After lunch our group split up with some visiting St. Mark’s Cathedral, and others who continued to paint. I felt this urging need to return to Rialto Bridge to see if I could find a good painting spot in the middle of a hundred thousand tourists. It wasn’t easy. The restaurant where we had sketched was not an option. Everywhere I could find was stuffed with tourists. Then, after crossing over the bridge, I discovered the perfect place, a small alley way that led to a WC (toilet) arranged just perfectly to set up an easel out of the main traffic, and get a straight shot of the bridge, obstructed only by a few posts in the water. In addition to providing a nice view of the bridge, having a WC nearby was icing on the cake. Within minutes I was working away and found myself in the zone, where time does not exist. Something was extra special about that spot, and I wondered how many other artists had discovered it.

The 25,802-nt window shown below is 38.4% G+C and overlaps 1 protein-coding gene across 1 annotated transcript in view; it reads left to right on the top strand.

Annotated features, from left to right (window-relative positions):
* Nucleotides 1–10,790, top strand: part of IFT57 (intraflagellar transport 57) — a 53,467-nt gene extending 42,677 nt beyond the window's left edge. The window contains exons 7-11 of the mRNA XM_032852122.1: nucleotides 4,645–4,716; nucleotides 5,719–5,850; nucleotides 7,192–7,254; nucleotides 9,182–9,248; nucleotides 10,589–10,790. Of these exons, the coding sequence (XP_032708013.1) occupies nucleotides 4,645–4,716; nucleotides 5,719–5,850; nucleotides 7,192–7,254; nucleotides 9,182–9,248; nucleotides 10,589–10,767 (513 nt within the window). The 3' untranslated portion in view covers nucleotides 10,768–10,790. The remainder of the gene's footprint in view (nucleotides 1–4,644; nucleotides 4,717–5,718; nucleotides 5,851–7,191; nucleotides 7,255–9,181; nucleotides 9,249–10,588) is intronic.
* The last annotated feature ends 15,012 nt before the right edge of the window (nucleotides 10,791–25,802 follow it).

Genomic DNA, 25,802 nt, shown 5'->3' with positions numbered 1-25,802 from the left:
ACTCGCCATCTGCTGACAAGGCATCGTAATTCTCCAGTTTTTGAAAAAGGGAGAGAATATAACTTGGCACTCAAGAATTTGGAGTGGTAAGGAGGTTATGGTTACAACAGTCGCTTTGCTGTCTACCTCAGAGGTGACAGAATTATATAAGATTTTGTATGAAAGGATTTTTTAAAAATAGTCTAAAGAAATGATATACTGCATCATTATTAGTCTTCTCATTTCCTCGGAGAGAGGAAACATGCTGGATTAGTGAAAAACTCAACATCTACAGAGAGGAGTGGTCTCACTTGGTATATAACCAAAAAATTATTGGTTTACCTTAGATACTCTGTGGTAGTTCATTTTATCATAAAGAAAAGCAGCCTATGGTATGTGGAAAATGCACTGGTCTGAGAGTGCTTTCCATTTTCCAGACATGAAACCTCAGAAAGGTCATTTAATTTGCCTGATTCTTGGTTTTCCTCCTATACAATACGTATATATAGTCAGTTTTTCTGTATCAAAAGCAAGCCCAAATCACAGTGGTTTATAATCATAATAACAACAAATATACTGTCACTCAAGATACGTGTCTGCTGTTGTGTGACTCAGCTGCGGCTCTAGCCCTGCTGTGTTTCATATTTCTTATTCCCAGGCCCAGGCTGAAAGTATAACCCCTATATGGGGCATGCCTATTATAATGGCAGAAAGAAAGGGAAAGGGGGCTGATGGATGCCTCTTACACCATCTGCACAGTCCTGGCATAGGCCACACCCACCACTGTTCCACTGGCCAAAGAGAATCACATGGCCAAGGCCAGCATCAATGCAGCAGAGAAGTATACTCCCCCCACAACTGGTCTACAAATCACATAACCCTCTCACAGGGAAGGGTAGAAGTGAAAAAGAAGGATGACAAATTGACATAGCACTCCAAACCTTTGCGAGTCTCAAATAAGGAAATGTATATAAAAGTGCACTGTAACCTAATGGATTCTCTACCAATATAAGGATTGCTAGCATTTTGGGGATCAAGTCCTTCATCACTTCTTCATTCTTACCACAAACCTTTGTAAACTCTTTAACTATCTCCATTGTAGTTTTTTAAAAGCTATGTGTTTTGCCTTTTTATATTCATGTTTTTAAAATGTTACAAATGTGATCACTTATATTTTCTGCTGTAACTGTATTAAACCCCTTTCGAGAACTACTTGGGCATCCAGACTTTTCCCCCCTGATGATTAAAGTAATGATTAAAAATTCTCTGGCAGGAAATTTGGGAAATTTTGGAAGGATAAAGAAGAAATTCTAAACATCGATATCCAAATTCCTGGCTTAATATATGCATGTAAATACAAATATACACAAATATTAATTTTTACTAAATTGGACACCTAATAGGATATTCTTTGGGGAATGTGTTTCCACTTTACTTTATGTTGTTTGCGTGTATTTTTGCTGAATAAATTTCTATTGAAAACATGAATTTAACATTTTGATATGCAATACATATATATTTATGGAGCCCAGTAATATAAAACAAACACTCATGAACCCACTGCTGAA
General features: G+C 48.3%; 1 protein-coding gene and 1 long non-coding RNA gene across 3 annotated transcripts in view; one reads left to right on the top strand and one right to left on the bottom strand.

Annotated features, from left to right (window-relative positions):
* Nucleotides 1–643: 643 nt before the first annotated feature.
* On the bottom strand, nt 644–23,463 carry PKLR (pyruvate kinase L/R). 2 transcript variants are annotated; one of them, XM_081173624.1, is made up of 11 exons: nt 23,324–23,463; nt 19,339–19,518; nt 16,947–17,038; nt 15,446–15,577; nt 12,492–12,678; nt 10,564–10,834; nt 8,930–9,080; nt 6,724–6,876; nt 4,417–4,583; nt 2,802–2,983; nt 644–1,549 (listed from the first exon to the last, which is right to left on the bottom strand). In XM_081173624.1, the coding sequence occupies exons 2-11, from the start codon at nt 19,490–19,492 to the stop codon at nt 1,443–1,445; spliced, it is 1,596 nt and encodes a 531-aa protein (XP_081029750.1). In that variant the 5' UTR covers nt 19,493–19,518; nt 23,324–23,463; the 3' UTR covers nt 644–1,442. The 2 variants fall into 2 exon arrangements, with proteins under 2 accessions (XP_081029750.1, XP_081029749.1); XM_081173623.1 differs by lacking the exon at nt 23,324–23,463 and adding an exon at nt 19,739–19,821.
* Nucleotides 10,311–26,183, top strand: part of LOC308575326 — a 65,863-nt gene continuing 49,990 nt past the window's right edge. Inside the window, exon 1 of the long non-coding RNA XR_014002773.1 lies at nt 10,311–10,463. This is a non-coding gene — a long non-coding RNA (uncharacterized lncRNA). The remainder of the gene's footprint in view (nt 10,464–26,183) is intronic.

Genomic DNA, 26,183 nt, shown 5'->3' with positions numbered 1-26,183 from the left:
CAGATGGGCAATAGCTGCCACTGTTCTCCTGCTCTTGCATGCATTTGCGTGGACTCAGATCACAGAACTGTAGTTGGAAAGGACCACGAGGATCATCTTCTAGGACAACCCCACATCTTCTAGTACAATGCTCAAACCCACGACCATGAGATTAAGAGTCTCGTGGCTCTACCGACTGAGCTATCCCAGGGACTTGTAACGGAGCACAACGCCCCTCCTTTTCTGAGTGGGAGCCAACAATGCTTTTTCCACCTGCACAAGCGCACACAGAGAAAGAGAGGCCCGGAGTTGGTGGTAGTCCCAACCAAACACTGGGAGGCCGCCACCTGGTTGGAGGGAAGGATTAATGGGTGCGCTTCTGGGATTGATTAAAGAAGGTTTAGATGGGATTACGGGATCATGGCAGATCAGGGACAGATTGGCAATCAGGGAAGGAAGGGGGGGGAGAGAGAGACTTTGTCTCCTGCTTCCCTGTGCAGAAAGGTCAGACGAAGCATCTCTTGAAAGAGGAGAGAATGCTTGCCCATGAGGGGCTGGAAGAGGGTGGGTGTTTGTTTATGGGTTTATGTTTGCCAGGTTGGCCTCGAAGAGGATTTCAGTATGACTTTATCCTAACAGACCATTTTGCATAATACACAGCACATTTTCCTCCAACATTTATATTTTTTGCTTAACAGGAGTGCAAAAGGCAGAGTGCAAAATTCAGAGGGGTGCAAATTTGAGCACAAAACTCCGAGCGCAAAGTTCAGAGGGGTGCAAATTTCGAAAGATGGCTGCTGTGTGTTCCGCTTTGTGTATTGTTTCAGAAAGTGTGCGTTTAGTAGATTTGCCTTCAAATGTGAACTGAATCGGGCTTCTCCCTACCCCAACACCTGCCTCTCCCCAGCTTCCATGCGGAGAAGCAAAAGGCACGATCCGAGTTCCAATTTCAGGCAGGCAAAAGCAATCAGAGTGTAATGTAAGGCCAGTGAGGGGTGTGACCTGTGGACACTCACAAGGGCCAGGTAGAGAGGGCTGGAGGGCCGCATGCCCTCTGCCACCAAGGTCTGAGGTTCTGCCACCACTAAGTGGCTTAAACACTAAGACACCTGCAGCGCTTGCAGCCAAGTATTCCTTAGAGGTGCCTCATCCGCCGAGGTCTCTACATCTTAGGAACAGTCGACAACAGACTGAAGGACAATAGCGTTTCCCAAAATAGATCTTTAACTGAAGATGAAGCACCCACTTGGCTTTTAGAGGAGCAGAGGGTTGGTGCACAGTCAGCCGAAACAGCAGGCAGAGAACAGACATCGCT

After doing a sketch and the better part of a painting, it was getting late and suddenly I realized that the WC was more urgent than finishing the painting. But that was okay since the WC was right behind me, right? Wrong. The WC, being a public pay toilet, had closed at 6 PM, and it was half past seven.
The solution to the problem was to solve a second problem. The slice of pizza that comprised my lunch had run out, and I was starving, so I hustled into a self serve café, selected a huge slab of lasagna and hit the head, i.e. the WC. That lasagna, when combined with the WC, was about the best and lowest priced deal I found in Venice. If you ever are in Venice, let me tell you about the best place to get lasagna. J